Armed with an MBA from one of India’s premier business schools, Divakar Sankhla joined the corporate workforce like the majority of his fellow students in 2007. A chance encounter with a Teach for India advertisement tickled something in him. He felt that he could manage to balance both – make a difference through his teaching stints, as well as keep his corporate job.
“I felt that it was something that I could do alongside my job and I decided to enrol for it,” he speaks of his first brush with teaching. While Divakar was satisfied with spending time between his corporate avatar and his teaching stint, he knew that he could give teaching more.
“I would teach at an NGO from 8 am to 10 am three days a week and go to office thereafter,” he says.
For some time, it was fulfilling. Inevitably, as Divakar started spending time with the children the urge to do more for them crept in. The time he spent on teaching and thinking about teaching soon outweighed the time he spent on his corporate job. A son of professors, he believes that teaching was something genetic for him. The inevitable happened when he took a sabbatical and jumped into Teach for India fulltime – he hoped it would give him the chance to really understand if teaching was “It” for him.
“It is important to have teachers who are passionate and love their job. It will come through if they have these qualities and it was important for me to figure out for myself whether or not I had it in me to be a good teacher,” he says. He says he took up teaching as a challenge, “The Teach for India tagline said – are you ready for a challenge? That is exactly what I took it up as.”
Teaching the children at the NGO made Divakar realise how difficult teaching really was. “Initially it was a very difficult task. I had always imagined teaching to be an easy job but I was in for a surprise.”
“From walking into class unprepared and improvising, to spending days over my teaching material, I have grown with the children,” he says.
When asked about what kept him motivated and focussed on teaching, he says, “The urge to ensure that the children get the best is what keeps me going. This profession has taught me a lot over the years.” Despite working longer hours and putting in double the work that the corporate sector demanded, Divakar felt energised and content teaching the children.
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The idea behind Alohomora began soon after our Teach for India fellowship ended. “After all the highs from our students’ farewell notes and cards had subsided, we started to analyse the impact we had made on our students over the two years. While there was progress they had made, it was nowhere close to where a class 4 child must be academically.”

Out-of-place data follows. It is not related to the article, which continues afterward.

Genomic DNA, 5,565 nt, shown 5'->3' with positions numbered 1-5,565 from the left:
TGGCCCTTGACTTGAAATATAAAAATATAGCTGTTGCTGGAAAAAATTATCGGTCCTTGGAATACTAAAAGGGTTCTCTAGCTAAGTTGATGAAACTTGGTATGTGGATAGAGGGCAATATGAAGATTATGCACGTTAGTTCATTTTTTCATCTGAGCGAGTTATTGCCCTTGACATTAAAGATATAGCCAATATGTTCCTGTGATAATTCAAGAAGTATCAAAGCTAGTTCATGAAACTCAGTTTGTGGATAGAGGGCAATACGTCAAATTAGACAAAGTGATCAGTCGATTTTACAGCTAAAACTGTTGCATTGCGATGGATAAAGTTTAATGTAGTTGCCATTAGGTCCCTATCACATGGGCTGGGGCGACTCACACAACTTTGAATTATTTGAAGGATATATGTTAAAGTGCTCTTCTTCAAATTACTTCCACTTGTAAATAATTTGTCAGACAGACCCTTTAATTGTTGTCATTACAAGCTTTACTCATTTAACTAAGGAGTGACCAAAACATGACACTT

Co-founded by Divakar and Parinita, Alomohora, like the name suggests, wishes to unlock the minds of children and give them a safe space where they can explore and learn. “We wanted to move away from rote learning to a system where these children, while learning, also grow as individuals. It is important for us to be able to groom these children as future leaders of our country.”
At Alomohora, the founders lay a lot of emphasis on ensuring that the children become the stakeholders of their learning process.
Doing so makes them much more accountable to learning. Of course, this involves the teachers to buy-in as well. “We have seen that working with children is a much easier when you are flexible. It is teachers who come with rigid ideas and take far more time to adapt to change. Most teachers in government schools look at their job as a part time thing and do not like it when we request them to stay back for discussions and training,’ Divakar says.
At Alomohora, the team designs and develops project-based programmes to be implemented in various government schools and NGO’s. This year, the team will also be working with class 11 and 12 students across schools. “These kids don’t have the luxury of time to explore and see what works for them. It is critical that they find the right support after school and before college.”
Sharing a story of transformation, he says, “We had a student called Manisha in our school in Aya Nagar in Delhi, in class 8. She was extremely creative and often made various dress designs in her notebook. Once she started working with us under the digital learning programme she saw her designs come alive and that motivated her to make more.”
“In fact, on the day that we were showcasing the works of these children, she actually wore one of her own creations. That was such a powerful thing for us.”
In the coming year, Alomohora plans to incorporate technology into their teachings and are also looking to expand to other cities. “I am from Udaipur and would certainly love to go back and do something for the children there,” he says. Divakar feels thrilled to be able to give these children the ability to dream and make things happen.
If you wish to contact Team Alomohora,e-mail them at – firstname.lastname@example.org